Kristen Clarke, President Biden’s nominee to run the Justice Department’s civil rights division, told senators Wednesday that she supports his efforts to invest an additional $300 million for local law enforcement agencies and pledged to find common ground with police if she is confirmed to the job.

Clarke, 46, testified during a contentious confirmation hearing that she does not support the push from Black Lives Matter to broadly defund police departments. Under intensive questioning from Republican lawmakers on the Senate Judiciary Committee, Clarke said she has advocated for reallocating limited existing funding to bolster mental health care and other social services to help alleviate pressure on overburdened police officers.

“I know from talking to and working with law enforcement that they want this help,” said Clarke, a civil rights lawyer who began her career two decades ago as a line attorney in the department’s civil rights division. “They want to see more resources committed to meeting the mental health and emotional health needs of our communities. I have talked to sheriffs who say their jails are being transformed into mental health detention centers.”

Clarke’s defense of her positions on policing, voting rights and issues around religious liberty dominated her joint hearing with Todd S. Kim, a former solicitor general for Washington, D.C.’s city government who Biden has nominated to lead the Justice Department’s environment division. GOP senators spent most of their time questioning Clarke, while Democrats rallied to her defense, with far less focus on Kim, who appeared to have some bipartisan support.

Ahead of the hearing, Republicans had criticized Clarke over her advocacy in favor of expanding voting access to minorities, her vocal denunciation of former president Donald Trump and her push to reform police departments that have been accused of abusive tactics that have led to the killings of Black men. Conservatives have tried to paint her and civil rights lawyer Vanita Gupta, who is awaiting a Senate vote over her nomination for the department’s No. 3 position, as radical and extreme.

Several GOP senators asked Clarke about an op-ed she wrote for Newsweek last summer, during the mass protests over the killing of George Floyd in Minneapolis. In the essay titled “I Prosecuted Police Killings. Defund the Police — But Be Strategic,” Clarke cited a “unifying call” from Black Lives Matter to “defund the police,” and she suggested reallocating funding to help improve social services.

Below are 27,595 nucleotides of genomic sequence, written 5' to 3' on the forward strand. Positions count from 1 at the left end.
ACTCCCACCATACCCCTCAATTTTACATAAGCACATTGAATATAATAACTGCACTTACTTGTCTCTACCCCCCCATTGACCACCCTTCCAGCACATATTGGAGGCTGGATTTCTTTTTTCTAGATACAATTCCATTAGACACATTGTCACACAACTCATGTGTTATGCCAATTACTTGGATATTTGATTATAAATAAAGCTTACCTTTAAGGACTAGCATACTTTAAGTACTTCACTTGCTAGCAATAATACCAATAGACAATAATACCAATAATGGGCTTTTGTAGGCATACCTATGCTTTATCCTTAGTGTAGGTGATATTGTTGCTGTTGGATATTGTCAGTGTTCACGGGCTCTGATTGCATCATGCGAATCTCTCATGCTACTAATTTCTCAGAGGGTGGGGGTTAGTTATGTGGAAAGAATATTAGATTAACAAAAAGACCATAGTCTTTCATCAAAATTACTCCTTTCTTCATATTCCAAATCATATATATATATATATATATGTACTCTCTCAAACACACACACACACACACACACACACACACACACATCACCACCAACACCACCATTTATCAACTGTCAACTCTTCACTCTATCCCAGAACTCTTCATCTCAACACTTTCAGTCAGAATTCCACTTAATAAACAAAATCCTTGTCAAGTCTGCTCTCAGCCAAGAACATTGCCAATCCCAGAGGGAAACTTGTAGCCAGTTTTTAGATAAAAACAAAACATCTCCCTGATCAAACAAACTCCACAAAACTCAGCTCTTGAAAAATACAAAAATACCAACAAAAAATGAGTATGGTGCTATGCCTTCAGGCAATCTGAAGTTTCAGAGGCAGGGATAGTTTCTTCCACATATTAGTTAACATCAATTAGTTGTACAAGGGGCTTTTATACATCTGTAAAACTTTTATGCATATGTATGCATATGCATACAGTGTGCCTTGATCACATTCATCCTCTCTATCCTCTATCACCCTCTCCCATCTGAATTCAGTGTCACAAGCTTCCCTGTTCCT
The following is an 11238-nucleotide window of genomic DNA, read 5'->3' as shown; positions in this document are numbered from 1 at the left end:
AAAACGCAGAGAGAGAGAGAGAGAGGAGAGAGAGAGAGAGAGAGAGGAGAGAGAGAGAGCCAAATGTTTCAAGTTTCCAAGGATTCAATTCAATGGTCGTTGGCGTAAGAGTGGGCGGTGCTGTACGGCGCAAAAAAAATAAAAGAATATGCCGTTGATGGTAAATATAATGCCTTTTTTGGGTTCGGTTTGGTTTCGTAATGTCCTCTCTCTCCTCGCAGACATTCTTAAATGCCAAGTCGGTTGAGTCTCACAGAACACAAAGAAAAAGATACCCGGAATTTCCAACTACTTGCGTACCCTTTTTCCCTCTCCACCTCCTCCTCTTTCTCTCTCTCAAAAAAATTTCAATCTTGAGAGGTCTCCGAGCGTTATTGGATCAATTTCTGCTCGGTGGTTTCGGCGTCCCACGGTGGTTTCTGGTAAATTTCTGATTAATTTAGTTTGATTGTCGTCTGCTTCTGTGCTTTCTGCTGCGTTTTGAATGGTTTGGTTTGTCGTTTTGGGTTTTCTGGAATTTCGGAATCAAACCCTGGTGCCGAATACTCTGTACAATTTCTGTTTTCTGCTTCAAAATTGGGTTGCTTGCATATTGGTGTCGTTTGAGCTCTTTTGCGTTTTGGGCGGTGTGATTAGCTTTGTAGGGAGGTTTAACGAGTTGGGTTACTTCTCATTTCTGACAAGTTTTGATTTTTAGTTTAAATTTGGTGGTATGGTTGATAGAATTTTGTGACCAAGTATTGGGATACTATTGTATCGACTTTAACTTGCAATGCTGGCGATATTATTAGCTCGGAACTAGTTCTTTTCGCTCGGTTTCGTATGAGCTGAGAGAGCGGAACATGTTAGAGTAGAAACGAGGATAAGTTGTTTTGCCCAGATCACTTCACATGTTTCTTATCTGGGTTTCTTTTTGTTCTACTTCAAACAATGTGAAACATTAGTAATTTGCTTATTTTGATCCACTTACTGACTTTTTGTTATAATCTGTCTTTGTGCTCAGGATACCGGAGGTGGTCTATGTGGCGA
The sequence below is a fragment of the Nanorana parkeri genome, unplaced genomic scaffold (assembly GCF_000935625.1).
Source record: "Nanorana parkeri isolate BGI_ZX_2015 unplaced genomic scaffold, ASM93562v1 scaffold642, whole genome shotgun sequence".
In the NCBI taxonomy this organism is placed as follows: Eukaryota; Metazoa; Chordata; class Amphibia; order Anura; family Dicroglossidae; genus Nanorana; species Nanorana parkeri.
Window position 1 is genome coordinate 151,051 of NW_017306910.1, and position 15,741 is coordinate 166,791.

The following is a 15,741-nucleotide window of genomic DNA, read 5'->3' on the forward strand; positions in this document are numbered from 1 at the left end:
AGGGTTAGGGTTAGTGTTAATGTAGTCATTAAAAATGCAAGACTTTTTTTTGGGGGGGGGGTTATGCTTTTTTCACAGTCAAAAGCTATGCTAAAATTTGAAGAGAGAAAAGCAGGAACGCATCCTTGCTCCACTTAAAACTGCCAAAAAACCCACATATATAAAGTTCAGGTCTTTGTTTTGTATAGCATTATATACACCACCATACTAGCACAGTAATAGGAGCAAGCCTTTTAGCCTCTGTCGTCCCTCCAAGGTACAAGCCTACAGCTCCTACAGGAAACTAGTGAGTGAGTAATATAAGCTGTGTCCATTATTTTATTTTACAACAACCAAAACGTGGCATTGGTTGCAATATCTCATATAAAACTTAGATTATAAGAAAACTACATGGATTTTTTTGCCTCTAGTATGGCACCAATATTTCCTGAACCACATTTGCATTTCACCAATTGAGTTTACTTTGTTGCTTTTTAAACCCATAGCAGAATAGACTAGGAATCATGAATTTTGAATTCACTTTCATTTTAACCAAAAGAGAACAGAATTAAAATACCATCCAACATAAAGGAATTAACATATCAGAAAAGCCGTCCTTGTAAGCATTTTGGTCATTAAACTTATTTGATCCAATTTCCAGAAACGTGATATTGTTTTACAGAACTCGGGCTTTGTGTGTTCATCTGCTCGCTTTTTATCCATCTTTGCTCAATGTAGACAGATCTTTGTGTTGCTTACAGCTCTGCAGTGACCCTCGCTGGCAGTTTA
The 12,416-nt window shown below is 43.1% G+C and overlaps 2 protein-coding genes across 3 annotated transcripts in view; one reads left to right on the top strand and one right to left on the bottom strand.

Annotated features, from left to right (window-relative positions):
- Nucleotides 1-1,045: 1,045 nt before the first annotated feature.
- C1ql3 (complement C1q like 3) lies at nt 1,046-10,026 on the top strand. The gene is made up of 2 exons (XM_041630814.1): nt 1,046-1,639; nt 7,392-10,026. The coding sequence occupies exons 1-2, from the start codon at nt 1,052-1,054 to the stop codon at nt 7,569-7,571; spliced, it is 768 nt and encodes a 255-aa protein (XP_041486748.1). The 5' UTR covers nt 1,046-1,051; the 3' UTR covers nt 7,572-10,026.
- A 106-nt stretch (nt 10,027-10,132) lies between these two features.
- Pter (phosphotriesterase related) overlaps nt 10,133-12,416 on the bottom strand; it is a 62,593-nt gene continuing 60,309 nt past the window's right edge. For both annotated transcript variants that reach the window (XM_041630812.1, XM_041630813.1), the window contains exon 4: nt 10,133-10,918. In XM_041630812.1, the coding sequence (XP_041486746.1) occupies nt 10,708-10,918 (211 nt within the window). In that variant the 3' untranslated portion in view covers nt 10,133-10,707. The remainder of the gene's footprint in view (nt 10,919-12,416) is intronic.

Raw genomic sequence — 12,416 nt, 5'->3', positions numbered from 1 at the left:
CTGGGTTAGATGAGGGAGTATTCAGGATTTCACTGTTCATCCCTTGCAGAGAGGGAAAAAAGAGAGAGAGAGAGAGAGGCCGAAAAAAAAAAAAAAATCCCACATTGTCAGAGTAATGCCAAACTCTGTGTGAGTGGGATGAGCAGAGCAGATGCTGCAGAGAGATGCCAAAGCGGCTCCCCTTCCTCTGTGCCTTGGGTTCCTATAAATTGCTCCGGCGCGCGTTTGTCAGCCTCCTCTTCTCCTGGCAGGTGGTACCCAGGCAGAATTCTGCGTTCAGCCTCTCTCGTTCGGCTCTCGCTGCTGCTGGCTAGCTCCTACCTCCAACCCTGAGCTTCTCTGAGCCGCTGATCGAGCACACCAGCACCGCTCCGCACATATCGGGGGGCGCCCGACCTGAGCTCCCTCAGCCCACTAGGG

“We must invest less in police and more in social workers,” she wrote. Clarke said that in the past “some proposed policing reforms have failed to have meaningful impact or staying power due to lack of political will and the corrosive influence of some police unions. Police departments today have too much contact with communities on issues they were never equipped to address. We can fix this.”

At Wednesday’s hearing, Clarke told lawmakers that Newsweek editors wrote the headline, which she said “does not align well with the piece.”

“I don’t support taking away resources from police and putting the community in harm’s way,” she said.

But Sen. Ted Cruz (R-Tex.) expressed skepticism. “I find that astonishing and frankly, Ms. Clarke, not credible. Three [paragraphs] in your article you begin with the words, ‘We must invest less in police.’ How do you square those words?”

Clarke responded that she wrote the essay without “the power of the purse,” emphasizing that she endorses Biden’s efforts to bolster police funding, as well as more money for social services. “I wrote about how to allocate a limited pool of resources in a more effective way,” she said.

Republicans also criticized Clarke over an editorial she wrote as a student at Harvard University in 1994 that sought to rebut claims made in “The Bell Curve” that tied intelligence to race. In the piece, Clarke recited research by some Black scholars that suggested Blacks are intellectually superior, a point she reiterated Wednesday was intended to be “satirical.”

Some classmates at the time spoke out in her defense.

Democrats rushed to support Clarke. Judiciary Committee Chairman Richard J. Durbin (D-Ill.) opened the hearing by saying that some Republicans “are so threatened by the prospects of a revitalized civil rights division that they have already engaged in baseless attacks on this extremely well-qualified nominee.”

Clarke has won support for her nomination from several police organizations, including the Major Cities Chiefs Association and the executive director of the International Association of Chiefs of Police.

In a letter released Wednesday, dozens of Clarke’s colleagues in the New York attorney general’s office wrote that she “is motivated by a deep and abiding commitment to equal justice under the law and the belief that all Americans are entitled to fundamental dignity. And at a moment when civil rights are under attack, Kristen’s experience and leadership are precisely what we need at DOJ.”